Participants may earn 1.5 units of North Carolina Certificate Renewal Credit. The String Teachers Conference is a terrific opportunity to grow and develop as teachers and musicians under the guidance and inspiration of our outstanding clinicians.
Programming in the Zone: Motivating Your Orchestra Students through Repertoire Selection
Orchestra directors face challenges in programming a high-quality diverse body of repertoire that matches the musical and technical levels of their students. Participants in this session will learn how to apply the principles from three motivation theories for thoughtful repertoire selection in order to increase student motivation and foster enthusiasm for the orchestra program from parents, administrators, teachers, and community members.
Rehearsal Strategies to Improve Tone, Intonation, and Musical Expression
Placing the refinement of tone quality, intonation, and musical expression as a high priority in rehearsal will greatly improve an orchestra’s performance. This session will focus on common problems of orchestra performance that can be addressed by teachers in the context of ensemble rehearsals.
Strategies for Helping Your Beginning and Intermediate Bassists
In this session I will address common problems that impact tone and intonation for beginning and intermediate bassists – posture, endpin length, sitting vs. standing, left hand and right hand fundamentals.
WHY DID YOU DO THAT!? Score study, interpretation, & gestural application
The session will explore moving beyond time-beating and use analysis to gain musical insights into a composition to enhance artistry. We will explore the 1st movement of Mozart’s “Eine Kleine Nachtmusik”, the “Sarabande” movement of Benjamin Britten’s “ Simple Symphony”, and the first movement of Tchaikovsky’s “Serenade for Strings.”
Make a PDF of first page of Mozart, First Page of Tchaikovsky, and first page of Sentimental Sarabande (include both themes and transition into the recap.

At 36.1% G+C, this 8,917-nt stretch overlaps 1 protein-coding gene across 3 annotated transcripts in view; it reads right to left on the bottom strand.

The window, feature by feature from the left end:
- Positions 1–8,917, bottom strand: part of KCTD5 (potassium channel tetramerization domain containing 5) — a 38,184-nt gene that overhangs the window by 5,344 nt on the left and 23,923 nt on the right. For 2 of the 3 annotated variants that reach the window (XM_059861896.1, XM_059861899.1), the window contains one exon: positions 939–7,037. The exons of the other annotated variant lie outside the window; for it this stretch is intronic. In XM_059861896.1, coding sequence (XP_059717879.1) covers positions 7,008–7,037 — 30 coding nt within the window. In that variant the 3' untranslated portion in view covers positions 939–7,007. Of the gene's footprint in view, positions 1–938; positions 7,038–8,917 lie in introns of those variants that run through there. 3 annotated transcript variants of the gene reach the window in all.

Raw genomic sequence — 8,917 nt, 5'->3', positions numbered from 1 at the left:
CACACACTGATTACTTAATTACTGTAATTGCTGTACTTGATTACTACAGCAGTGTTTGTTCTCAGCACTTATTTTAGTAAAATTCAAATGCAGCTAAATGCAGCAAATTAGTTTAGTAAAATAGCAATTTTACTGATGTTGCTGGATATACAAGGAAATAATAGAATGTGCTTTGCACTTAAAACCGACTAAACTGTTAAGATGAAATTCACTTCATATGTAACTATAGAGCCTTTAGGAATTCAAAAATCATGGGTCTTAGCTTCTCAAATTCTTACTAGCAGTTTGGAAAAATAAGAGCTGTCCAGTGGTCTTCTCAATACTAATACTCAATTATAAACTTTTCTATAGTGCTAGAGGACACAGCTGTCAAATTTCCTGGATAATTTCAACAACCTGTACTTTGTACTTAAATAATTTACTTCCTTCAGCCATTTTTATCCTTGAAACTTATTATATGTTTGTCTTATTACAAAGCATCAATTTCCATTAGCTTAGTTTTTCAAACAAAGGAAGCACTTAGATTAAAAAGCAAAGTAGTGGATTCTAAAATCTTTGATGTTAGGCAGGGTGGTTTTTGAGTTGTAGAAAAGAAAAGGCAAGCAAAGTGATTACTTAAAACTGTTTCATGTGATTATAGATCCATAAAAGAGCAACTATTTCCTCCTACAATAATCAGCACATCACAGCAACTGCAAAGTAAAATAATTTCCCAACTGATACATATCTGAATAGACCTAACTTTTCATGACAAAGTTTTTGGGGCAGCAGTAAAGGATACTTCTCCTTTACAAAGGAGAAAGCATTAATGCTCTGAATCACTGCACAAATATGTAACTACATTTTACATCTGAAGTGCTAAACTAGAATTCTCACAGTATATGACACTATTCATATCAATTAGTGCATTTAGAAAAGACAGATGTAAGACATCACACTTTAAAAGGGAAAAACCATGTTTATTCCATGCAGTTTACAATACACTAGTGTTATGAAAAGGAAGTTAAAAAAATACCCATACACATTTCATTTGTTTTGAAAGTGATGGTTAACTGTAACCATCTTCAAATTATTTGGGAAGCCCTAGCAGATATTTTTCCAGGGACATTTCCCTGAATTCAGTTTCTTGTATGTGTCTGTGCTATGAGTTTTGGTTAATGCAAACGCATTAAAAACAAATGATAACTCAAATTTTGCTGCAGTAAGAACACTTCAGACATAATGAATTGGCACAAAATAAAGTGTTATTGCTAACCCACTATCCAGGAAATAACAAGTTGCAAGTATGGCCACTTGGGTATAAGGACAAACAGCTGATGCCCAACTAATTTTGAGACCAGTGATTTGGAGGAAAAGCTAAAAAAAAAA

Collaborative Composing in Orchestra
This session will provide participants with information about how orchestra directors can develop, implement, and assess high quality collaborative composing experiences in middle and high school chamber music ensembles. Numerous examples of successful projects will be presented, along with research-based findings of the benefits and challenges of including creative experiences in the middle and high school orchestra curriculum.
What Can My Students Hear? Tuning Pedagogy and Aural Skills Development
On Day 1 of instruction, the teacher needs to tune all the students’ instruments. Eventually, all the students in the orchestra will be able to tune their instruments independently, without any assistance from the teacher. How do we get from Point A to Point B? In this session I will describe my process of investigating the development of tuning independence, and provide suggestions for teachers regarding aural and motor skills development.
My Favorite Orchestra Piece Reading Session
Bring your instrument and your favorite orchestra piece to share!
Seven Words or Less! Applying Memory Research to Music Teaching
In this session we will review scientific findings on human memory and how to leverage those findings to make our teaching more effective and perhaps a bit less frustrating for ourselves and our students. Bring your instruments as we will apply these ideas to real-life string teaching situations.